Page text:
I peer through the dusty window of the information kiosk inside the entrance to the Novodevichy cemetery. A sole pamphlet in English promises to reveal the names of those who lie in one of Moscow’s most prestigious resting places. But the kiosk is locked, there is no one in sight and the guards are unhelpful.
I make my way through rows of graves and monuments curious to find more about the residents. This handsome man must have been a clown in his prime.
This one a parachutist.
This loving couple were, no doubt, loyal citizens of the Soviet State.
And are these sisters or a young mother and her child? What caused this infant death?
I search for some of my cultural heroes mentioned in my guidebook. Film director, Eisenstein. Composers, Prokofiev and Shostakovitch. Writers Bulgakov, Chekhov, Mayakovsky, Gogol and, the only woman among them, Alexandra Kollontai. But I can find no trace of them amidst the brambly undergrowth. But tucked away in the far corner I find the tombstone of Nadella Alliluyeva, Stalin’s second wife.
The guidebook says her tombstone is covered in unbreakable glass to stop vandalism but here she is exposed. Perhaps people have realised she was not responsible for her husband’s cruelty. That she too was a victim. She is said to have committed suicide although some believe Stalin shot her. When Stalin died in 1953 he was laid to rest alongside Lenin in the Mausoleum in Red Square but, in 1961, when Stalin fell out of favour, his body was removed and buried in the Kremlin Wall.
I amble past rows of erect, military men weighed down with medals, but do not stop. Instead I am drawn to where crowds gather around a furling stone, rippled by the wind. Blue, white and red, the colours of the Russian flag.
Suited men lay flowers and give homage to Boris Yeltsin, the President who dissolved the Soviet Union and who primed Putin to be his successor. I wonder where Putin will be buried. Alongside Lenin in the Mausoleum, in the Kremlin Wall, in this cemetry or in one of the 26 palaces he has access to?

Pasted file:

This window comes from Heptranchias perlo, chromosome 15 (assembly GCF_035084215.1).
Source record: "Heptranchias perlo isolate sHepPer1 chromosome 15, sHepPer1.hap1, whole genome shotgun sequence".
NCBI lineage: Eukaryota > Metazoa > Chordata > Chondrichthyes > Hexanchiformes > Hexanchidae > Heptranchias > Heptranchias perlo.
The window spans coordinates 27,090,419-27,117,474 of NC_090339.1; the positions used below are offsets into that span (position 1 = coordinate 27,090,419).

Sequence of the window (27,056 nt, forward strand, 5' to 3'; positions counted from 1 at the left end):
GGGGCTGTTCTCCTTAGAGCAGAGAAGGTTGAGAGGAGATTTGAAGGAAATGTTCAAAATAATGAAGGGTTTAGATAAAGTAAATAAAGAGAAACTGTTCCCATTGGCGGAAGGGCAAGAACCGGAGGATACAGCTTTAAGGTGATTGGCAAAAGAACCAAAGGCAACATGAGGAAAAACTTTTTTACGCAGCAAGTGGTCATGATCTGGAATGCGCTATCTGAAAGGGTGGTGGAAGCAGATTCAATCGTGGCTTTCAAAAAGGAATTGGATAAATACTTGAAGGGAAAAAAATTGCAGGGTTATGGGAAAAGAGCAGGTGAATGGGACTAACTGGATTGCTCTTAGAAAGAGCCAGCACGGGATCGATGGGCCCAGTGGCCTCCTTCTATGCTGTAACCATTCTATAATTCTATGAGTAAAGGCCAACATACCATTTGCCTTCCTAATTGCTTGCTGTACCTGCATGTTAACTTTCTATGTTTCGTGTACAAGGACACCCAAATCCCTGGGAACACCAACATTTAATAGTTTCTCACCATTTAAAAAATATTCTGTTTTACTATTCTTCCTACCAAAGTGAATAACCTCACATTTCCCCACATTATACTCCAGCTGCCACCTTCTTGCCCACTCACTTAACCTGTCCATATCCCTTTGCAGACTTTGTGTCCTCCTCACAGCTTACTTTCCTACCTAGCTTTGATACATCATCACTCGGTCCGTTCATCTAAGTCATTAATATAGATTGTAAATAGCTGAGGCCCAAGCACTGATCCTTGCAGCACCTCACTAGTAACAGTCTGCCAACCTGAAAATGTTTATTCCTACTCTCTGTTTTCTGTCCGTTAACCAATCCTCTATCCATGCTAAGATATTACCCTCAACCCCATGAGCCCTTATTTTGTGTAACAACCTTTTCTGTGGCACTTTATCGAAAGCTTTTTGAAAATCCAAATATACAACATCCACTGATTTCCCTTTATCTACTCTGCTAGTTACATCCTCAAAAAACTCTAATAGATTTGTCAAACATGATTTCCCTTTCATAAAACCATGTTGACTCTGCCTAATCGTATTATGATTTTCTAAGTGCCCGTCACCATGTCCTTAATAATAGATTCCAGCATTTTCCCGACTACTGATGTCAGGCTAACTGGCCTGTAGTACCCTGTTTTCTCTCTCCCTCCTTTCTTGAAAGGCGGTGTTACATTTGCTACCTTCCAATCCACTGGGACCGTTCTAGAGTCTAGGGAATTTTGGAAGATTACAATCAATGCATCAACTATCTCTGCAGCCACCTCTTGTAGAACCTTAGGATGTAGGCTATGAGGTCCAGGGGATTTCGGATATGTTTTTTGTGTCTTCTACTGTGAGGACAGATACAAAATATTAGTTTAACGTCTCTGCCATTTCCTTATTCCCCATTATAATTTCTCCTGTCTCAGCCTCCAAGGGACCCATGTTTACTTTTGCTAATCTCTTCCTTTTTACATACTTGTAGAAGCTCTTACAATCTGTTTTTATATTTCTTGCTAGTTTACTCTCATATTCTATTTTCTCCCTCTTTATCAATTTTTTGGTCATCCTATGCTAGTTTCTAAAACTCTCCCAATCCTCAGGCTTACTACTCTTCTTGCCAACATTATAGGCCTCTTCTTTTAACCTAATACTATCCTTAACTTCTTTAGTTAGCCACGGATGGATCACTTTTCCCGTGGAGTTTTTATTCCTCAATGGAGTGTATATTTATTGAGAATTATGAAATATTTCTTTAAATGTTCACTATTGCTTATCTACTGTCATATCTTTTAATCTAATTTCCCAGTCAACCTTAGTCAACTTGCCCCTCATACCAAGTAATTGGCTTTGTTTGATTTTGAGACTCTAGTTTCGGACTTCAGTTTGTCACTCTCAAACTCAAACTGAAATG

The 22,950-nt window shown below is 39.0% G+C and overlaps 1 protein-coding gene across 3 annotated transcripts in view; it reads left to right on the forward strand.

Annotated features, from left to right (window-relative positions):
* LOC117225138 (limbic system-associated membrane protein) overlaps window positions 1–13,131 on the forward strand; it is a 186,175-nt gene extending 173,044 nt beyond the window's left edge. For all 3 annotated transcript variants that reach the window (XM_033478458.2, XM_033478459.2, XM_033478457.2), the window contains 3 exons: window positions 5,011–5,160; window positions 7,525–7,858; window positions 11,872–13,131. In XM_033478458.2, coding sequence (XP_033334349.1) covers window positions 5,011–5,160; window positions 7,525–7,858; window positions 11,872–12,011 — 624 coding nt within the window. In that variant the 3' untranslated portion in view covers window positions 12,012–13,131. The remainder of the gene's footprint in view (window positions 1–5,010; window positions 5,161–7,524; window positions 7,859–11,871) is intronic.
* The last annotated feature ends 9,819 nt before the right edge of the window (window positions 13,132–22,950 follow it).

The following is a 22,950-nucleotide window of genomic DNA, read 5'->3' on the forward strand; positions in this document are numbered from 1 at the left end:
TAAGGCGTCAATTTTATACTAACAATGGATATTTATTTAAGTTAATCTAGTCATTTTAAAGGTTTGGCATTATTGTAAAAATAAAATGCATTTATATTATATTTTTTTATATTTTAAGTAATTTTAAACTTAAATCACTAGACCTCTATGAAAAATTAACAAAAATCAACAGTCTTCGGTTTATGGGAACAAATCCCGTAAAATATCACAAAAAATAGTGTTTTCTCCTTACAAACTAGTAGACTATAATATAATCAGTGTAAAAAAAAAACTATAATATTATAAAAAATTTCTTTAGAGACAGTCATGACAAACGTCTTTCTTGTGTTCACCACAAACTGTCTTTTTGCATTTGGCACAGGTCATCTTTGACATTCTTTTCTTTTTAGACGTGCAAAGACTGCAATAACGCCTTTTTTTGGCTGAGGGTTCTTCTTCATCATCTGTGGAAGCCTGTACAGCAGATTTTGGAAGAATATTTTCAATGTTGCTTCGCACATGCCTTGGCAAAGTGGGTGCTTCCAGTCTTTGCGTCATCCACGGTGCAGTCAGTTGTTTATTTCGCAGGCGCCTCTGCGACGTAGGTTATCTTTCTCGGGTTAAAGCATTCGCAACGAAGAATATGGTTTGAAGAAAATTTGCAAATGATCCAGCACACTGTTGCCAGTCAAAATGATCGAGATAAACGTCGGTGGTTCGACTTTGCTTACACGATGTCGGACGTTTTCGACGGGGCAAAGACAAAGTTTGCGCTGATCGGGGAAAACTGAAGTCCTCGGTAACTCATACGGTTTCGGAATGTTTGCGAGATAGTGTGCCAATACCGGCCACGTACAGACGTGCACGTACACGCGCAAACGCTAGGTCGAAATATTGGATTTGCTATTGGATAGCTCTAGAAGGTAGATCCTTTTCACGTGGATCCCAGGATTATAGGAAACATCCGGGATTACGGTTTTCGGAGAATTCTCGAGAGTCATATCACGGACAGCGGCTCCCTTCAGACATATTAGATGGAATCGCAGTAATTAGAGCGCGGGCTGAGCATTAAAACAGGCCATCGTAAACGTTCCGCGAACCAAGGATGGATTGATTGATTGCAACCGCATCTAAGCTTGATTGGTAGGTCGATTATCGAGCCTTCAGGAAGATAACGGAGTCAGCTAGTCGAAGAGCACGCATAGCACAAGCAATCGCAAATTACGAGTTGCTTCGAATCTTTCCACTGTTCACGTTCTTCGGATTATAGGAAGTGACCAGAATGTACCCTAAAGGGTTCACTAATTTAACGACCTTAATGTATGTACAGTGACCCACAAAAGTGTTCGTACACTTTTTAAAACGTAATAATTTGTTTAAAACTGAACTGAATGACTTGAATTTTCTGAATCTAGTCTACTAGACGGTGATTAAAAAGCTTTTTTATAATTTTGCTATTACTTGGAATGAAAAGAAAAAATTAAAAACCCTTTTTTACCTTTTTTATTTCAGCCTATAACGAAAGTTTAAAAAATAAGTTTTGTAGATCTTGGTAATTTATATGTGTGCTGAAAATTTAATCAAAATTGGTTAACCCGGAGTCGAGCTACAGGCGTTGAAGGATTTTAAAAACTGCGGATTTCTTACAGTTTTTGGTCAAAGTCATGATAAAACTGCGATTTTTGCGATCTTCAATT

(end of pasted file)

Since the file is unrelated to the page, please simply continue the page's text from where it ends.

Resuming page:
I progress to the far end of the cemetery where black and white blocks frame the unmistakable head of Khrushchev. The blocks were meant by the artist, Ernst Niezvestny, to portray his good and bad sides. It is surprising that Niezvestny was commissioned to design Khrushchev’s grave given that Khrushchev once dismissed Niezvestny contemporary artwork as “filth.” Like many artists Niezvestny emigrated to the United States.
A group of pensioners laugh and joke around a cluster of graves that are bedecked with brightly coloured flowers. I try to fathom the inscriptions of the grave of a seated man holding a red bouquet, a faithful dog at his feet.
A woman. who speaks more English than the rest, steps forward.
“This is Yuri Nikoulin, the famous comedian.”
So this is the merriment. This group of pensioners are replaying his best jokes.
Nikoulin, likened by many to Buster Keaton and affectionately called Uncle Yura by Russian children, is thought to be one of the best clowns of the 20th century.
“And this one,” says the lady pointing to a man leaning against a stone slab or pulling back a curtain perhaps, “ is Boris Brunov, the famous singer and entertainer.”
Brunov was also the director of the Estrada Theatre.
The helpful lady points to a rough hewn stone.
“And this is Maximova, a famous ballerina.”
Unlike her predecessor Galina Ulanova, there is no indication of Maximova’s expertise in pas de deux or the pirouette. She has turned into a rock of stone.
I realize I have heard of none of these heroes and heroines of Russian popular culture, giving joy in death as they did in life. The names known to me are Eisenstein, Prokofiev, Shostakovitch, Bulgakov, Chekhov, Mayakovsky, Gogol and Kollontai whose graves I cannot find. I leave the cheerful pensioners reliving memories of youthful visits to the Estrada and the Bolshoi.
I approach the information kiosk again but it is still locked up. Much of the secrets of this graveyard will remain a secret to an English woman who has not yet mastered the Cyrillic script. But then perhaps I did not need the leaflet. Far better to mix with the locals and be introduced to these Muscovites whose talents, until now, have passed me by.